Archives for category: cybathlon


In the past, having a neurological injury which left someone with quadriplegia was a life sentence. With research and developing technology has emerged new hope for people left with minimal use of their arms and legs after an event such as severe stroke or spinal cord injury. Current applications are combining the use of virtual reality and electrical signals from the brain to increase people’s function and potential through brain-computer interface (BCI).

In light of the upcoming Cybathlon as well as BCI Meeting 2016, I would like to highlight a company creating much opportunity through research and development. g.tec is a biomedical engineering company that both creates products and conducts research for BCI. While many of the company’s products are inspiring and impressive, it is their BCI research system which is brilliant.

In a BCI system, a person is able to control a target by thinking, and thus using the electrical signals from their brain which are converted into electrical signals which a computer can detect and use to perform tasks. This task can either be something on a computer screen such as a game or computer application, or a robotic device which is able to pick up these signals and move in response. Much like our bodies can use our brain as the command center to tell us to pick up a pen using our left hand, a BCI system can potentially do the same, replacing a biological hand with a robotic limb.

In order for someone to control a target with their brain, there must be multiple working components. A person wears a cap with electroencephalography (EEG) electrodes, and can use motor imagery to plan a task. The electrical signals in the brain which occur while the person is planning this activity are picked up up by the EEG electrodes, amplified, and converted to electrical signals which the computer system uses to carry out the task. It is an incredibly complex and amazing feat to connect biological and computer systems seamlessly to carry out a task.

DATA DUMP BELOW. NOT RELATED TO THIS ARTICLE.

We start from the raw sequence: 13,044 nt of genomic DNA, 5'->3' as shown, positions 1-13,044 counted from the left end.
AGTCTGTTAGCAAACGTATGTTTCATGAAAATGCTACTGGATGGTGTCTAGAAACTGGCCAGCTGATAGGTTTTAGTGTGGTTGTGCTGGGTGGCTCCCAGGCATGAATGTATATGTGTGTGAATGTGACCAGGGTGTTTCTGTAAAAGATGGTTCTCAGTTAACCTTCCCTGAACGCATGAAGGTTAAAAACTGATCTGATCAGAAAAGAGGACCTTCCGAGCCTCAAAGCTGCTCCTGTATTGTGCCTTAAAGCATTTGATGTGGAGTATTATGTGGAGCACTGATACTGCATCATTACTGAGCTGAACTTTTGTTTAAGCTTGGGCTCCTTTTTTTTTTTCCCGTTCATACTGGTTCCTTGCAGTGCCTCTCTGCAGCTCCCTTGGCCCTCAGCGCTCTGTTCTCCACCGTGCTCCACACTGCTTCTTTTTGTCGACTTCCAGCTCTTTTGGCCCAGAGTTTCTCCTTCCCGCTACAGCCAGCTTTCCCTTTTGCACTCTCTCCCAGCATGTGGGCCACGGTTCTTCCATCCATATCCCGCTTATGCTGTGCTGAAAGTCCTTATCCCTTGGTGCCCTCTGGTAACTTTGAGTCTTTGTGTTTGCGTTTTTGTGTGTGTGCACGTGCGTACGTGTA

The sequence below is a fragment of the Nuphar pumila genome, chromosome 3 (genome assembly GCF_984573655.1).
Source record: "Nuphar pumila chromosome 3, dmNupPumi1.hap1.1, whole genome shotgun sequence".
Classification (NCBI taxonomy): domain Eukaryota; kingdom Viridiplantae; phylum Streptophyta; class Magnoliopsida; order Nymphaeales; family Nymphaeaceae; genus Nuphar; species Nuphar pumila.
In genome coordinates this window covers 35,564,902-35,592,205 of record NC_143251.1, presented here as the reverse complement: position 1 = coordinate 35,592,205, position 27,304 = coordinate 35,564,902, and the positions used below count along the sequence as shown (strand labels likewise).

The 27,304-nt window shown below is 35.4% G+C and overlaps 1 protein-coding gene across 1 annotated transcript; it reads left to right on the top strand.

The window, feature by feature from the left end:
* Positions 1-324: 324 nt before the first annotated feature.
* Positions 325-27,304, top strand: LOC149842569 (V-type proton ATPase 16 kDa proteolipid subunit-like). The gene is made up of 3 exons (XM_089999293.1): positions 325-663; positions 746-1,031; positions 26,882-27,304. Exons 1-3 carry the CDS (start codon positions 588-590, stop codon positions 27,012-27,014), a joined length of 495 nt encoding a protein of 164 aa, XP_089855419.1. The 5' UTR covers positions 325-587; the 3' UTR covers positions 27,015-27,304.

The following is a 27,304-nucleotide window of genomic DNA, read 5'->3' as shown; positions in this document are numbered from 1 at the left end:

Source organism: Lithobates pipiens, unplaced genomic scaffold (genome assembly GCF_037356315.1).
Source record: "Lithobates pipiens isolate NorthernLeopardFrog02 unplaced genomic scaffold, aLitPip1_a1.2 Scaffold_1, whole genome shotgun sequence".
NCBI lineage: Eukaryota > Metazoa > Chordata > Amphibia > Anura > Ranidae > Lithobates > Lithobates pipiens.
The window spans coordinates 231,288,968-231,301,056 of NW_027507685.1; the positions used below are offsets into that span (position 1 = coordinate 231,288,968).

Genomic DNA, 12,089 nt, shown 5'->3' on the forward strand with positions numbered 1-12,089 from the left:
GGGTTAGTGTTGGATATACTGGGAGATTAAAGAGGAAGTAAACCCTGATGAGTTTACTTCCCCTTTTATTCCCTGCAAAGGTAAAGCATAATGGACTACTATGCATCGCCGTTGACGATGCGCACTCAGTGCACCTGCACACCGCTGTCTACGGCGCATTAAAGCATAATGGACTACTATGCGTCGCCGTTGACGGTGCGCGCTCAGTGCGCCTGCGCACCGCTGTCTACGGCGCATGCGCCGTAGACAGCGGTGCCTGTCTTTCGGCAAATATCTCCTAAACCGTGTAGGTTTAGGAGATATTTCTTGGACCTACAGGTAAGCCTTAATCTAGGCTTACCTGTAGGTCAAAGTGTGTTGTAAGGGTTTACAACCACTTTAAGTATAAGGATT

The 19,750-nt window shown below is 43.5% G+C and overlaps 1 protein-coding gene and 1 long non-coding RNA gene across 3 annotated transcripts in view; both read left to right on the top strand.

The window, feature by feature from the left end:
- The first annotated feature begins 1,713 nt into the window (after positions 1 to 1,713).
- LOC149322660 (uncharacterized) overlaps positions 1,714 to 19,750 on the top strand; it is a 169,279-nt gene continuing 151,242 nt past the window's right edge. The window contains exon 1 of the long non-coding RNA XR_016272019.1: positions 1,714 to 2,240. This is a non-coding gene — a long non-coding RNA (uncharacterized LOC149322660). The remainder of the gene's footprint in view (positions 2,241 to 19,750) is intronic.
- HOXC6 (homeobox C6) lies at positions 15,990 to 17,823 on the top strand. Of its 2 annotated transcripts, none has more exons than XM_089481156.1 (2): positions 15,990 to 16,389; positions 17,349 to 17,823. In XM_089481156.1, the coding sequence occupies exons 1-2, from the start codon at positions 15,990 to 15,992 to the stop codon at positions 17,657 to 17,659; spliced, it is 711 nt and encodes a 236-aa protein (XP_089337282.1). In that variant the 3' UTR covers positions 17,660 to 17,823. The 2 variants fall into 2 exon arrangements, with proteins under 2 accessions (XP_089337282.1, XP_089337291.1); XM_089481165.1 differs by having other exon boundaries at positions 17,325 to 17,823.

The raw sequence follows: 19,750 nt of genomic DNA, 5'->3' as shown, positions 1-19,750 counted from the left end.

As the g.tec website elaborates, the electrical conversion from human brain to computer leads to a number of amazing applications. There is, for example, a motor rehabilitation system where a system is controlled by thought directing virtual hand activity, allowing users to control a prosthesis, wheelchair, or virtual reality environment with their mind. In essence, a person can think that they are using their right hand to spell out a word, and the computer spells out this word in response.

Another application of BCI which g.tec is working toward researching is motor rehabilitation through virtual limbs. In this system, a user imagines a limb moving, and is able to visualize this limb in virtual form on a screen. In essence, this system would allow someone with left sided paralysis after a stroke to visualize moving their left arm on a screen. This is incredibly valuable for recovery from a neurological event such as stroke, where decreased activity in the brain of controlling a limb can lead to permanent difficulty of extremity control. “Use it or lose it” unfortunately can prove to be an accurate description of limb use after a debilitating stroke.